Economist: Here's why mortgage supply and demand isn't normal

Economist: Here's why mortgage supply and demand isn't normal

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Fed dialing back its support of the mortgage bond market

Just as peak home buying season approaches

Federal Reserve
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The Federal Reserve is poised to decrease its interest in the mortgage bond market, according to a report on Bloomberg.

Fed-purchased securities, which helped to spur the housing recovery, are poised to fall below growth as soon as May, the report says.

The balance is shifting as the central bank steadily scales back its support of the U.S. economy at the same time home buying approaches its peak season. That creates a new challenge for a housing market that policy makers have been seeking to prop up since it crashed six years ago and threatens to inflate borrowing costs. Investors already are on edge over a Fed statement last week that fueled speculation it may raise short-term interest rates sooner than forecast.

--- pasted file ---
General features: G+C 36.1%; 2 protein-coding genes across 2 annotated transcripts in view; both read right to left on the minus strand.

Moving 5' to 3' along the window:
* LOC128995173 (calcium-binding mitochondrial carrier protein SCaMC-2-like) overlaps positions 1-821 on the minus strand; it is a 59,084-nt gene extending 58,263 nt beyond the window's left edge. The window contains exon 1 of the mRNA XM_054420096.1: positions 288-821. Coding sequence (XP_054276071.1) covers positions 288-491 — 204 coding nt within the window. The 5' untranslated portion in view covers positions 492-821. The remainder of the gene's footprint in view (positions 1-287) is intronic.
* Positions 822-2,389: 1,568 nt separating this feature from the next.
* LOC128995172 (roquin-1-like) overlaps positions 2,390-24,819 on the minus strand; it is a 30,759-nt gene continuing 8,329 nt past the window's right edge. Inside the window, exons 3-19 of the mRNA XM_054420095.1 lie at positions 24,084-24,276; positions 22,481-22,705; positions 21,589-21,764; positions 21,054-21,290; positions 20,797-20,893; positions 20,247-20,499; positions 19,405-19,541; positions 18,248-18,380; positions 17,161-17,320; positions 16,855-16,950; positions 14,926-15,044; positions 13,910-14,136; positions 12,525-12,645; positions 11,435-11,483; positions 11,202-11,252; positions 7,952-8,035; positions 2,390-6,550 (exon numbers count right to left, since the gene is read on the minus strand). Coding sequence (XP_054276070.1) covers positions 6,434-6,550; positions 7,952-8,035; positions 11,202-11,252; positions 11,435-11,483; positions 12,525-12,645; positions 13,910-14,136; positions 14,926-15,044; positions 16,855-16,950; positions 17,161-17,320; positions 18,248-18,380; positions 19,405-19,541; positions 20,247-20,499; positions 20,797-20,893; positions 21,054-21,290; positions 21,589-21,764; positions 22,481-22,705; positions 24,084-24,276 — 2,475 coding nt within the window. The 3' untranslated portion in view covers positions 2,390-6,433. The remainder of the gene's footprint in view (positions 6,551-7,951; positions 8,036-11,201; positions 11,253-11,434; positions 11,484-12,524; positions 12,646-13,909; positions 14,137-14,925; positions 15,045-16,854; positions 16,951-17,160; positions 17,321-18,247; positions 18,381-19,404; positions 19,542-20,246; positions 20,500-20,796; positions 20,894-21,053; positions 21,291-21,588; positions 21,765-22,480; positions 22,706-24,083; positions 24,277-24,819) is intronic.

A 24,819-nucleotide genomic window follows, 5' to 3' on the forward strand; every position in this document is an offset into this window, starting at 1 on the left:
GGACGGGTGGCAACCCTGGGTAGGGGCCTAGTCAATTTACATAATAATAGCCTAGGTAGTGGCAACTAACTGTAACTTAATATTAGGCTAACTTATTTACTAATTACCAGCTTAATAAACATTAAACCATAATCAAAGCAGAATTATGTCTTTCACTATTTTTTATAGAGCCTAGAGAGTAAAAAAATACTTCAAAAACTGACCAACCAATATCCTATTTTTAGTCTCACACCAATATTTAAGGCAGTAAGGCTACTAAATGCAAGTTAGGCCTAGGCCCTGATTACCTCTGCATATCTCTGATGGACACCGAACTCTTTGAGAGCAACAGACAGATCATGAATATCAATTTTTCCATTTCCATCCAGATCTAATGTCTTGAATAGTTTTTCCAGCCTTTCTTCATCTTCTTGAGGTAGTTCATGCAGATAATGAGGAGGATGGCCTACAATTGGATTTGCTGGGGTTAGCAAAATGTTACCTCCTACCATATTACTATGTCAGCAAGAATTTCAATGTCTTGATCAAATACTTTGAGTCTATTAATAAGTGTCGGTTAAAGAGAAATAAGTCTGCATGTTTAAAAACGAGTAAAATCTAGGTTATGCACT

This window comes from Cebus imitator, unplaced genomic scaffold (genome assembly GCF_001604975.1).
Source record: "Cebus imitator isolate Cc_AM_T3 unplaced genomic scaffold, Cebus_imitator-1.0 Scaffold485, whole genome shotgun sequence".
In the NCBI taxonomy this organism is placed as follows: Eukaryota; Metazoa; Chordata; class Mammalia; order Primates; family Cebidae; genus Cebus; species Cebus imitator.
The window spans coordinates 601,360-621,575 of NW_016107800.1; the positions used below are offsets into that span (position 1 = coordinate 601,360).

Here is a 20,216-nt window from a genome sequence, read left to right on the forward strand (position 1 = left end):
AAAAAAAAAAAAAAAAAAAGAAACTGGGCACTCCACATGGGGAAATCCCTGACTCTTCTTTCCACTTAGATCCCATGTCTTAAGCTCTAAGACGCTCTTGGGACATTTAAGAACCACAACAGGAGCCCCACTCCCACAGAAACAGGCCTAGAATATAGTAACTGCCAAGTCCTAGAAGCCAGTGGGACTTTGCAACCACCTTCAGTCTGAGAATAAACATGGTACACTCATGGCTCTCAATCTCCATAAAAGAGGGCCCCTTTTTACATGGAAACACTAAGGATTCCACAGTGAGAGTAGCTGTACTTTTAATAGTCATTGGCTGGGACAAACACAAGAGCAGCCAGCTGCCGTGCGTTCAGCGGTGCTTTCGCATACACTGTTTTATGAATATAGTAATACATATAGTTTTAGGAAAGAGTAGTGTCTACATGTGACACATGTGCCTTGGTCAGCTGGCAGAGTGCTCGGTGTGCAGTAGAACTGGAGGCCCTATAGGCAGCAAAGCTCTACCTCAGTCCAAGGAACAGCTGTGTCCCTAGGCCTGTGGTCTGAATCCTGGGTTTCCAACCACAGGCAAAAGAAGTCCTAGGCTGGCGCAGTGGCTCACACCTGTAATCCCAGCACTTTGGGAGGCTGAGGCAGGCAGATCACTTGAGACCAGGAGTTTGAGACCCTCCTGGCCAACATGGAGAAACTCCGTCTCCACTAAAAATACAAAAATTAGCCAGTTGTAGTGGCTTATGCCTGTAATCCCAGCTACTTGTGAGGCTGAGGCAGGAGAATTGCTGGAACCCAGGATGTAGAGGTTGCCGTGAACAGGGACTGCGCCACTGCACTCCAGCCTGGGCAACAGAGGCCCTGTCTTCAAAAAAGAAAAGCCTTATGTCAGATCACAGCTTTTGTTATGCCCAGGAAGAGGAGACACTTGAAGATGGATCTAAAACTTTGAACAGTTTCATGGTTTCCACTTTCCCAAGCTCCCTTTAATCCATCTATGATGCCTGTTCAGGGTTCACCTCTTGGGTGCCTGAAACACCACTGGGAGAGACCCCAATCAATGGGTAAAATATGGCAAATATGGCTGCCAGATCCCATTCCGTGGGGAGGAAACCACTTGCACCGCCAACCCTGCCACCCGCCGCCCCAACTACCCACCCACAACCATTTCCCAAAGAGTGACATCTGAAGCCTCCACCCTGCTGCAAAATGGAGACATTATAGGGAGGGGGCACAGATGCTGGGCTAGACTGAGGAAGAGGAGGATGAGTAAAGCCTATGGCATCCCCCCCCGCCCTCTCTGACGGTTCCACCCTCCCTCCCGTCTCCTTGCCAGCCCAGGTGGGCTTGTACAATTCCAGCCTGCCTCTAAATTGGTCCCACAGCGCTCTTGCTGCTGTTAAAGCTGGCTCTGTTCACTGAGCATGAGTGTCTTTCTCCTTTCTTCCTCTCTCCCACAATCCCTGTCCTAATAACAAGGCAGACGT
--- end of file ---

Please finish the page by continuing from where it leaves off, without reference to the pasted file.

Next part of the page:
“We’re within a few months of needing private demand to offset supply,” said Brad Scott, Bank of America Corp.’s New York-based head trader for a type of government-backed mortgage bond known as pass-through securities. “The hawkish statement from the Fed occurred at a precarious time for the asset class from a medium-term supply and demand perspective.”

Source: Bloomberg
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